The Local Pilgrimage 1

Guided skiing in the heart of Colorado

Three hours of hiking followed by a playful line through a gladded, 37-degree pitch on the north aspect of Snodgrass Mountain had me feeling energized and confident. It was a self-assurance I wasn’t sure I’d find on this ski trip; I’d been so intimidated coming in. We put our skins back on and began hiking up the same slope of perfectly spaced trees, ready for another lap. It was day two of my first-ever guided ski trip, and I was feeling good.

Four days earlier, I was sitting on my bed at home in Boulder, Colorado, and nervously laughing at the email from my future ski guide. “Next order of business is the renaming of this camp,” Evan’s quick, introductory note to the group read. “Powder can sometimes be a mystical/elusive creature in Colorado and that will be the case next week. We will seek out powder, but along the way, we’ll ski every kind of snow surface in-between … the first new name I’m coming up with is Shred Camp.”

The name change was welcomed. I was ready for the Irwin Guides Backcountry Powder Camp, or Shred Camp. Or whatever

My mission: find out what guided skiing is all about. A 25-year-old, Colorado girl, born and raised, skiing since age two, and I had never officially been guided skiing. From following my family’s meditated turns at a young age to evolving into a casual backcountry skier with a budget. A guided trip had never seemed like an option.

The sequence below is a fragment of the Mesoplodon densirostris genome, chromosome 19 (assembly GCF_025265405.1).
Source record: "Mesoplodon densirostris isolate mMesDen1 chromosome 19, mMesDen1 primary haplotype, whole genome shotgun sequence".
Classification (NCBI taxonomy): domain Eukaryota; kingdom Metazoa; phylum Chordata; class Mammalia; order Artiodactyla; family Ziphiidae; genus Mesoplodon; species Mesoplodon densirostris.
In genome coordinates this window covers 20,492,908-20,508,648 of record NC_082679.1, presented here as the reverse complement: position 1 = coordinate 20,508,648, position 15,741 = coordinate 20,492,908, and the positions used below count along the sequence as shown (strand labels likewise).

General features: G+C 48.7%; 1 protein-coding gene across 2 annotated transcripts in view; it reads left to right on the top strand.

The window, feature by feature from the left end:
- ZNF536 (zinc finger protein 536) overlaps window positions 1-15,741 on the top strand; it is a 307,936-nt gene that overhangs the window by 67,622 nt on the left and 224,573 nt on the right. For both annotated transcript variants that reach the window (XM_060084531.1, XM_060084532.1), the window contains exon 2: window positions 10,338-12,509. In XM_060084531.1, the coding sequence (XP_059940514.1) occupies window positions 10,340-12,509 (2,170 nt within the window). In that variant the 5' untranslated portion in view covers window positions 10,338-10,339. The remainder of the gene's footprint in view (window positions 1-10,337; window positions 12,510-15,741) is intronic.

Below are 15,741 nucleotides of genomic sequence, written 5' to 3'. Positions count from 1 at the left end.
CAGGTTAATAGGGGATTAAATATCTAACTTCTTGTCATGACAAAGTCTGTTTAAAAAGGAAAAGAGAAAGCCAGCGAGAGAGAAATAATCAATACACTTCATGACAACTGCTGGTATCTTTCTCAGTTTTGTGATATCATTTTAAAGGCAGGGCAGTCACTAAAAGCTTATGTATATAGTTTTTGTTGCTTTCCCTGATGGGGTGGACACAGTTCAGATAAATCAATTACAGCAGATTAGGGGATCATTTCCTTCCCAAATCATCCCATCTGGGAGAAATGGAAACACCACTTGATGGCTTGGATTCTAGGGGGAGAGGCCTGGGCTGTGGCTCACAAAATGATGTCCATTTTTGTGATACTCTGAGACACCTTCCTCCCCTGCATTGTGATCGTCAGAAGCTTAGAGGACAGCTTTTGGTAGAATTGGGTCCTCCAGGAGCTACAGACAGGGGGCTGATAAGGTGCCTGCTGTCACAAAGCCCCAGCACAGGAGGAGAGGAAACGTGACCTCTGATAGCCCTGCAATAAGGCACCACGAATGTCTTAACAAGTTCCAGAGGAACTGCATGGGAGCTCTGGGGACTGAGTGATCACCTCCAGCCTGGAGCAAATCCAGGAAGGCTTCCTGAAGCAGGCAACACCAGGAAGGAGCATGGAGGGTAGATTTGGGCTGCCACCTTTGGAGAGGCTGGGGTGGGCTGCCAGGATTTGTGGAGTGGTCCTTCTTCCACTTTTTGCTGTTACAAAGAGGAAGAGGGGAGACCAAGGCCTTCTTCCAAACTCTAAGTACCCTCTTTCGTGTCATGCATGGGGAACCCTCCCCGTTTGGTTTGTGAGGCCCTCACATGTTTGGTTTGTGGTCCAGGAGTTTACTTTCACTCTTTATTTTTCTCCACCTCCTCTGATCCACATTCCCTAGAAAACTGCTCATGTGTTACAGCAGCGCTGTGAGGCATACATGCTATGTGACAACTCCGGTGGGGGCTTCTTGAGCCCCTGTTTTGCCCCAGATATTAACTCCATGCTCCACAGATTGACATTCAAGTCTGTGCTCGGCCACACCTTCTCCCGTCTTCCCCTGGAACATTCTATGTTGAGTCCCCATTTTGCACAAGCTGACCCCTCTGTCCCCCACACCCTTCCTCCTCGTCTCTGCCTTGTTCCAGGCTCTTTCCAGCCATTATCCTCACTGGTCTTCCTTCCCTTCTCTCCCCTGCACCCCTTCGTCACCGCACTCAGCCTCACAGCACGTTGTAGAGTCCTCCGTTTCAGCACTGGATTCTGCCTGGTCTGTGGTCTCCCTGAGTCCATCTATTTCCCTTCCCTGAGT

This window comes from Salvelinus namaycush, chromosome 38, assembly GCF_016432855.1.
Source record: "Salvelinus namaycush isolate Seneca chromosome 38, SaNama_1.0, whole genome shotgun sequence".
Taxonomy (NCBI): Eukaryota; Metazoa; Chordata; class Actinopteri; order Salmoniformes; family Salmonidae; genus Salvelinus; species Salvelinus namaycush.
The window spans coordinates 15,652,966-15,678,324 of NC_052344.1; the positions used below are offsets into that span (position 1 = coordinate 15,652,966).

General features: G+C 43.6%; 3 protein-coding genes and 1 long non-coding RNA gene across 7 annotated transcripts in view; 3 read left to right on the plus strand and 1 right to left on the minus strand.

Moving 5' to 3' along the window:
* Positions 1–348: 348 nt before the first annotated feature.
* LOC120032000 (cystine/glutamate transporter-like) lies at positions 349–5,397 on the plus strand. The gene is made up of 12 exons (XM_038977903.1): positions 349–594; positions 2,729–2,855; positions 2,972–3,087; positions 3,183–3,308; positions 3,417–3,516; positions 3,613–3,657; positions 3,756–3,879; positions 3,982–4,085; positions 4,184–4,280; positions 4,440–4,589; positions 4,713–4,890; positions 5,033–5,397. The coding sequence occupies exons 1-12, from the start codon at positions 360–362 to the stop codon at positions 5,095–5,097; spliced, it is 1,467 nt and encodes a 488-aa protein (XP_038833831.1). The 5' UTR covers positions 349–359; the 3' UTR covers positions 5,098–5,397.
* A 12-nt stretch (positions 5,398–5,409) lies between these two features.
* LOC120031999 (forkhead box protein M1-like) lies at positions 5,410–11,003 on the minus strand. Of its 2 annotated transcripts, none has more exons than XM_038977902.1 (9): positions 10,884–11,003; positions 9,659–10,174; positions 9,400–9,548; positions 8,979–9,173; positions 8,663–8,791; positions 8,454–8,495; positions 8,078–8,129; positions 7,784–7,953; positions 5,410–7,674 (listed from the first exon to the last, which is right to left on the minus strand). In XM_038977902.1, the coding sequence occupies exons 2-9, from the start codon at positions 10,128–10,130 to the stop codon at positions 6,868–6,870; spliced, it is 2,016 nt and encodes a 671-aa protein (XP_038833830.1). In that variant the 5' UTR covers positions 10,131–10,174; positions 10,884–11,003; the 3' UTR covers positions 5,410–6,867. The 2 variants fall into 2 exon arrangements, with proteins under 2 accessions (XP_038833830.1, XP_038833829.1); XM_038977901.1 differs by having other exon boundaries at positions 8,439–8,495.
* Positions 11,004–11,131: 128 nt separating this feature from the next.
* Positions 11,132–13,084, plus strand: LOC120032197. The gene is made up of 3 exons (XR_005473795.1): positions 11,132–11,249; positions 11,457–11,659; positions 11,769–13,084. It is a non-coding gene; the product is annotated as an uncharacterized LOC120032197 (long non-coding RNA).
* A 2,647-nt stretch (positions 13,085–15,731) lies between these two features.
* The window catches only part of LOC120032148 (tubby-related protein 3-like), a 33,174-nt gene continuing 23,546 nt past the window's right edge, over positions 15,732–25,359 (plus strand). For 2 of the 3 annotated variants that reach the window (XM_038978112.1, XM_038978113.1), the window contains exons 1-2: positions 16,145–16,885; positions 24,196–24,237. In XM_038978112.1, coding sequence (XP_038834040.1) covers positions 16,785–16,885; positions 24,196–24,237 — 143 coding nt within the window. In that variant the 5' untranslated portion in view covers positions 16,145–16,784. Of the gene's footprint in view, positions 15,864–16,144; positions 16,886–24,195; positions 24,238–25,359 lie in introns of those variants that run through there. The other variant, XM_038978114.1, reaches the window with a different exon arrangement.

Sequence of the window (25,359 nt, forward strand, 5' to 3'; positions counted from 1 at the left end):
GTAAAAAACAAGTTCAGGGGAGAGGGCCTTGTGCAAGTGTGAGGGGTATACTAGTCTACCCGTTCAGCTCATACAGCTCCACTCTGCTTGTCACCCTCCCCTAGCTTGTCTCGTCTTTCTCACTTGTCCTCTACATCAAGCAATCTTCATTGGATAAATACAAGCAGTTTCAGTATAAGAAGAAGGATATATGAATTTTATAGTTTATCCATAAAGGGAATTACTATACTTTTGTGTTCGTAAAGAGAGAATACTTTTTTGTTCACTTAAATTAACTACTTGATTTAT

It wasn’t until I caught wind of Irwin Guides’ Backcountry Powder Camp, consisting of five days of exploratory, off-piste ski missions in the Elk Mountains that surround Crested Butte, that I realized how accessible a guided ski trip could be.

As we met at the Irwin Guide’s headquarters in downtown Crested Butte on day one, I learned I’d be the only woman and the youngest person in our group. This gender dynamic was nothing new for me, but it added to my trepidation nonetheless.

We were encouraged to pack our pockets with high-end energy bars made up of things like unicorn dust, lentils and natural sugars, while we introduced ourselves and discussed what we each yearned to get out of the camp. I was prepared to meet skiers from far and wide but was happily thrown for a loop to learn everyone in our crew was hailing from Colorado.

Roger, “Italian Mike” (who’s Italian last name gave us reason to give him this title) and I had driven in from the Front Range. Another Mike, who we dubbed “Crested Butte Mike,” was a new-to-town Crested Butte resident, just looking to learn about the region’s hidden ski treasures. And Evan, our trusty, local guide.

After introductions, our team made its way up the incline from the Red Coon Glades trailhead and began ascending nearly 2,500 feet in vertical. We settled into a comfortable pace and talked about things like Roger quitting the lack-luster tech world to join the outdoor industry, Italian Mike expecting his first child, and we collaborated to convince Crested Butte Mike to join Facebook, while also praising him for resisting for this long. Friendships blossomed.

As we traversed to the summit, visible from the town of less-than 2,000 people, we looked down into Coon’s Bowl. Evan explained how this crescent bowl is generally not someplace he trusts due to either a lack of snowpack or an unstable one. But the current no-new-snow conditions were ideal for skiing what would normally be high-consequence terrain.